How does sleep influence chronic pain?

Man trouble sleepingThose who are experiencing chronic pain spend a lot of time in light REM sleep. This means that they could have 15 hours of this light sleep, but it wasn’t deep sleep so you wake up unrefreshed. People typically say “I can sleep forever, but I wake up and it feels like I could go to sleep again.” When you close your eyes, your conscious mind goes to the physical sensations of anxiety or pain, then your mind runs through what you might or might not be able to do tomorrow because of not having slept properly.

It tends to be these racing THOUGHTS, as a consequence of focusing on the pain, that keep you awake, NOT the pain. It has been shown that sleep disruption (through worrying and thinking) affects pain severity more than pain severity affects your sleep (2).

How did I think my way into this sleep pattern?

Those of us who didn’t sleep well the night before will usually think “I wonder how I will be able to make it through the day” or “I’m tired because I didn’t sleep well, I HAVE to go to sleep tonight”. We then build up a pattern of anxiety through urgency to HAVE to have our sleep. We put pressure on ourselves to sleep and we don’t sleep because of this. Sleep is something we have to allow ourselves to do, not FORCE ourselves to do.

What does an unhealthy sleep cycle look like?

With unhealthy sleep, we tend to get to the light REM sleep more quickly and only go as deep as stage 2, i.e. there are no visits to the refreshing stage 4 sleep. REM sleep is used for subconscious problem solving. When our days are full of unresolved problems we either don’t have the time or the psychological energy to resolve, we go straight to REM to solve these problems, visit REM more often, and visit stage 4 less. People often remark that the more stressed you are the more weird your dreams become. It is your subconscious brain piecing together information to make sense of your problems through metaphors.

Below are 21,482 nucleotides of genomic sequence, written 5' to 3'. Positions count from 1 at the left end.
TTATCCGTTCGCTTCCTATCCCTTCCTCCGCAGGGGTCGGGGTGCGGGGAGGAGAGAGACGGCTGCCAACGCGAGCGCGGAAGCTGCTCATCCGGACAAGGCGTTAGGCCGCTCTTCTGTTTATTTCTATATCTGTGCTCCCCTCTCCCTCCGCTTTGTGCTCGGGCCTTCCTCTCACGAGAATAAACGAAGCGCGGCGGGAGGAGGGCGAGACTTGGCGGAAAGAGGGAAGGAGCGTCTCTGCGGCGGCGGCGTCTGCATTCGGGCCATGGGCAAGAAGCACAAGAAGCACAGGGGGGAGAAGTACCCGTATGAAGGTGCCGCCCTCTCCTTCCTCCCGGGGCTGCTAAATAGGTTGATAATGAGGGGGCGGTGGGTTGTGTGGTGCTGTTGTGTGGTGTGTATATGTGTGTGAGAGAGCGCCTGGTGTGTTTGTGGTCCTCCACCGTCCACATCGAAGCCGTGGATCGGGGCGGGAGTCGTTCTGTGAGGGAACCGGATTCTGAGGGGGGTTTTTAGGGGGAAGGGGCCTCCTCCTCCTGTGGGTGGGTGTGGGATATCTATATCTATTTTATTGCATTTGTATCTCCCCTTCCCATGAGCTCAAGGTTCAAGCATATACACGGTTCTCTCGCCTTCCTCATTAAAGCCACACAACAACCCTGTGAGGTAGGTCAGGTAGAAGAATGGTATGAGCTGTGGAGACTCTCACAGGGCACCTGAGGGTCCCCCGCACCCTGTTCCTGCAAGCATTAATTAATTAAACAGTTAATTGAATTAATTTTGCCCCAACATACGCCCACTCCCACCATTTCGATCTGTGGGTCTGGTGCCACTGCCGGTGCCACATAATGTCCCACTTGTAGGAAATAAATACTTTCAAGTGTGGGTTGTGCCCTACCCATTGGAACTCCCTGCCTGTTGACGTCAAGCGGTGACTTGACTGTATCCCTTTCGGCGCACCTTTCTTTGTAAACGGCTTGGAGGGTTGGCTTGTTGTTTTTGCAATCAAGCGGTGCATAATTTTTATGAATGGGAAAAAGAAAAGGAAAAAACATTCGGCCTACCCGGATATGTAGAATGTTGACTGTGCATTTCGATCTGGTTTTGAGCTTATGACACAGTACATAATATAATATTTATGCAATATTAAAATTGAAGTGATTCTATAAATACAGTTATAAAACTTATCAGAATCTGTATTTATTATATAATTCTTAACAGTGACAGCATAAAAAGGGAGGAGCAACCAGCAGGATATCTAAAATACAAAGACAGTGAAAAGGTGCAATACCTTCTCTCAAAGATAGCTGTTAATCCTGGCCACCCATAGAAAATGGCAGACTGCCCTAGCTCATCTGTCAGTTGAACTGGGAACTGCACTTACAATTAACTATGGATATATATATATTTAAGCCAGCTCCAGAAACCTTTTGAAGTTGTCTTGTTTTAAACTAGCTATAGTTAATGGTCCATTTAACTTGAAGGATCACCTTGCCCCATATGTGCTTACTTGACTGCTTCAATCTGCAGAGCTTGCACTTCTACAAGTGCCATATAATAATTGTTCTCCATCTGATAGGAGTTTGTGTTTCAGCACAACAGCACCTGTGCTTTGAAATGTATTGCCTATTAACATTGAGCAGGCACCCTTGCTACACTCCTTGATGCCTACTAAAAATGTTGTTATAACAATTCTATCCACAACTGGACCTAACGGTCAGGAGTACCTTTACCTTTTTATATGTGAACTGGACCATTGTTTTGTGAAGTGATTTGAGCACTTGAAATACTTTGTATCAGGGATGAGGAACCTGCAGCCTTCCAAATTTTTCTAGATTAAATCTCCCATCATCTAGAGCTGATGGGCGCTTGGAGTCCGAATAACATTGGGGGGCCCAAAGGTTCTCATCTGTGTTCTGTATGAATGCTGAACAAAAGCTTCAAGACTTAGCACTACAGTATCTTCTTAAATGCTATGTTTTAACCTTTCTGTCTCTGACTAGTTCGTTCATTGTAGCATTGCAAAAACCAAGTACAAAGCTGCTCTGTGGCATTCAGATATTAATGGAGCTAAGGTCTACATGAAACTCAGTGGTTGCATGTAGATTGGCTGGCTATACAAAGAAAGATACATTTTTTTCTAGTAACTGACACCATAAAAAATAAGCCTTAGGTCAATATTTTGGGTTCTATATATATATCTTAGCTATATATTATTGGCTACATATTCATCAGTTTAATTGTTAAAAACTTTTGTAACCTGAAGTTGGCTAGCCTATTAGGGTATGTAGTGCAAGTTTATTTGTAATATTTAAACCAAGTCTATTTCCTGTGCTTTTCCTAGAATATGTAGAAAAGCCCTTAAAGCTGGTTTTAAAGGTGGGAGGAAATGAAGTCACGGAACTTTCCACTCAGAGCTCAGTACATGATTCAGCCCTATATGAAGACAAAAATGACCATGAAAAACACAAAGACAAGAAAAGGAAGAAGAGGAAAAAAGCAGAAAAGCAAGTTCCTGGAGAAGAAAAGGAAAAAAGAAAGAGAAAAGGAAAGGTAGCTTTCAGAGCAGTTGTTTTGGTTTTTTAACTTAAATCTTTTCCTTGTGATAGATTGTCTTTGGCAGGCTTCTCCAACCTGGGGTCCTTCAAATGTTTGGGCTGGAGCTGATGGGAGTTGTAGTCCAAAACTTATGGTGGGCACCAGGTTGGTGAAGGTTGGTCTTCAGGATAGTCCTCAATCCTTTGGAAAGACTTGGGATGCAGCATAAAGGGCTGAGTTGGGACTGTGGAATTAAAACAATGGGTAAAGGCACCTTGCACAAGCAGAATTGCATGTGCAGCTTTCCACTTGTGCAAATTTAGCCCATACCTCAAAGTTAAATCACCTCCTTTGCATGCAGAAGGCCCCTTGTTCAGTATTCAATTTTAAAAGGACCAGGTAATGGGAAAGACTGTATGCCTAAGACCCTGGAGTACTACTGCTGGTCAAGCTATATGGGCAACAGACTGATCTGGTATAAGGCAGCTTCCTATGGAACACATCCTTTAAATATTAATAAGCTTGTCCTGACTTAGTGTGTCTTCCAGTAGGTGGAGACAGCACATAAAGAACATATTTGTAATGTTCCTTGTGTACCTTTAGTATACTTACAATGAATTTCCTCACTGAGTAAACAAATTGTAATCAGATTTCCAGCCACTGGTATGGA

What can I do to improve the quality of my sleep?

brainwavesThe answer is GOOD SLEEP HYGIENE. There may be a few tips that you have seen before, and there may be new advice that you have not yet heard of:

1. Products containing stimulants such as caffeine should be avoided at least 4 hours before bedtime.

2. Avoid nicotine (also a stimulant!) an hour before bedtime and when waking at night.

3. Avoid alcohol around bedtime because although it promotes sleep at first, it can disrupt sleep later in the night (the second half of the nocturnal sleep period (3). With alcohol in your system you are more easily woken up. You also develop tolerance to alcohol’s sedative effects rapidly, requiring you to become more dependent on alcohol and drink more alcohol each time to get the same sedative effect; “I can only go to sleep if I have alcohol before bed.”.

4. Avoid eating a large meal immediately before bedtime. Although a light snack may be beneficial.